Decorating for Christmas
My front yard looks like something out of one of those bad Christmas movies. I’m serious. There are lights randomly strewn about, two fake deer, a dozen solar-powered candy canes and two massive inflatable figures – a snowman and a Santa. I bought none of this stuff – it was all Shawn.
Last year, he set it all up even though he was in the emergency room less than 24 hours later. I know he worried that I wouldn’t be able to figure out the wiring system he used, and he had very specific ideas about how the lights should look. When I think back on it, I remember him being a bit short of breath, actually, but I figured it was just exertion after a week of laying in bed. God, the things I rationalized then. It’s actually kind of amazing when I think back on it.
As you can imagine, when I went to set up for Christmas this year, I was overwhelmed just by opening the boxes of decorations. Of course, it’s great to have kids because their joy in decorating for Christmas definitely overwhelmed any degree of sadness I was feeling. The tree wasn’t too difficult – we set it up and got all of the ornaments on and I didn’t even cry. (Small victories, right?) But the outside lights were a totally different story. When I opened the boxes, I found all of the decorations inside, but I also found endless strings of lights and bulbs and dozens of cords and plugs. I had no idea how it all went together.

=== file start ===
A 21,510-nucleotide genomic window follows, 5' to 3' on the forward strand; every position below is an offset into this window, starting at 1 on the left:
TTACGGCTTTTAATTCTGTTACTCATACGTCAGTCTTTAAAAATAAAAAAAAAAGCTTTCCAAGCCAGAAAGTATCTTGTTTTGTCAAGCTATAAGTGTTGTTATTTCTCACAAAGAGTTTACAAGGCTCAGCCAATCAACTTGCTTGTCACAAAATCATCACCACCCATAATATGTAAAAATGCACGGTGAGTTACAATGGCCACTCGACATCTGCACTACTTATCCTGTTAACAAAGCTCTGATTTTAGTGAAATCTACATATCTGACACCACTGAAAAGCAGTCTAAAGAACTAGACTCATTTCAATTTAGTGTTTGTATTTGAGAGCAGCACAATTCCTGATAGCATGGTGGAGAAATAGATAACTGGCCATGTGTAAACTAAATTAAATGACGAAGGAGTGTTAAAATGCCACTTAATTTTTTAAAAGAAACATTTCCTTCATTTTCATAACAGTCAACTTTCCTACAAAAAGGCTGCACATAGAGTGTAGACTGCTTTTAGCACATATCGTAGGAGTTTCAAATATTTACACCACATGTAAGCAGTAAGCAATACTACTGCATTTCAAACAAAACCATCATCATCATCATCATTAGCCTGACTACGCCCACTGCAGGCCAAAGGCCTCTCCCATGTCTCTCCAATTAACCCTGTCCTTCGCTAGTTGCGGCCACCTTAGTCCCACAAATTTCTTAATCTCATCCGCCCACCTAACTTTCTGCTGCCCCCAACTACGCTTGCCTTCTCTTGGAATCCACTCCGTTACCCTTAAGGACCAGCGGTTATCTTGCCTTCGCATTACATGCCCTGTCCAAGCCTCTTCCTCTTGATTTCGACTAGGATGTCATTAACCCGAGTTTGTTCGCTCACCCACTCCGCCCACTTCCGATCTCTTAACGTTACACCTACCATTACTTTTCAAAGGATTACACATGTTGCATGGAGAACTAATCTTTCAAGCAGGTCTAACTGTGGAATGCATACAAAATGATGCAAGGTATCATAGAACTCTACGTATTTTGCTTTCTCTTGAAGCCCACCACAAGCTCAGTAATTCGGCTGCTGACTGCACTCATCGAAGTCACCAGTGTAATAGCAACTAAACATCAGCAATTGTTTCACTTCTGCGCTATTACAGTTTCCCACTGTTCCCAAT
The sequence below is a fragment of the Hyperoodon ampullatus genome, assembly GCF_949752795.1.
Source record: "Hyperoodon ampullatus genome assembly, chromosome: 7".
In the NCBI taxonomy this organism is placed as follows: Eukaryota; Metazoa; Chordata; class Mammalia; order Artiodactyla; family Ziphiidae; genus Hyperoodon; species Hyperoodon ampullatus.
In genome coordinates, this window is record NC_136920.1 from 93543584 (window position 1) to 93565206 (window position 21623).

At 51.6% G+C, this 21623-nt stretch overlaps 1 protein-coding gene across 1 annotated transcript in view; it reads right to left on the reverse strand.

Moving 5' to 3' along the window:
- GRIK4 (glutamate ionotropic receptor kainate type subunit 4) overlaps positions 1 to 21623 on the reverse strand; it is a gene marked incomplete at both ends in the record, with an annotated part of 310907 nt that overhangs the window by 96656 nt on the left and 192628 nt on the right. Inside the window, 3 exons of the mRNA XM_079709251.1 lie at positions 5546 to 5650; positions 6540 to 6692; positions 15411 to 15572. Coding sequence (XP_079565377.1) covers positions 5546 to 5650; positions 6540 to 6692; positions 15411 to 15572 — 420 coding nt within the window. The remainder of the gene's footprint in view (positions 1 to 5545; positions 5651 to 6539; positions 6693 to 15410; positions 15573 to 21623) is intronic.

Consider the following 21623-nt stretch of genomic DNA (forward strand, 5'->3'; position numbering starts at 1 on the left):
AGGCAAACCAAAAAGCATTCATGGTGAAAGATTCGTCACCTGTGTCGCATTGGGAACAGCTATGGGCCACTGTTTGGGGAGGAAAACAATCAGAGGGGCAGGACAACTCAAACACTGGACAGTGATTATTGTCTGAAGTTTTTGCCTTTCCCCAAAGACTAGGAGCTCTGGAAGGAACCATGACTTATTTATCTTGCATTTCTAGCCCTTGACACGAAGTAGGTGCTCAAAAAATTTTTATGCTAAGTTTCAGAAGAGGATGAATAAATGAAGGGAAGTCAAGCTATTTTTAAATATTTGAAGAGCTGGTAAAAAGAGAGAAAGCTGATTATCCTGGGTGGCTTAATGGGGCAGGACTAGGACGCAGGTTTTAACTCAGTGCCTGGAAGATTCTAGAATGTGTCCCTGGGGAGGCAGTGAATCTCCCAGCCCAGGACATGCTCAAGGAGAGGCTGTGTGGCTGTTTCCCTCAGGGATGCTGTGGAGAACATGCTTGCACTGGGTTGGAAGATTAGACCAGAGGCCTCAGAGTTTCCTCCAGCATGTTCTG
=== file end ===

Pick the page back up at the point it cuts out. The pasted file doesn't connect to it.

I figured I didn’t need to put it all up, but I knew the kids would want the lawn ornaments displayed. So we lugged those things to the front of the house, and I arranged it in what I thought was at least a little bit artful. The extension cord arrangement took me almost an hour to configure, but I finally got it to work. I actually jumped up and down when it all lit up.
Of course, Shawn had some sort of system where the lights would come on with the click of a button that we could hit from our bedroom. He always loved tech stuff. I tried three different plugs, but I couldn’t get it to work. “Whatever,” I said to the kids. “I’ll just plug it in every evening and unplug it at bedtime.”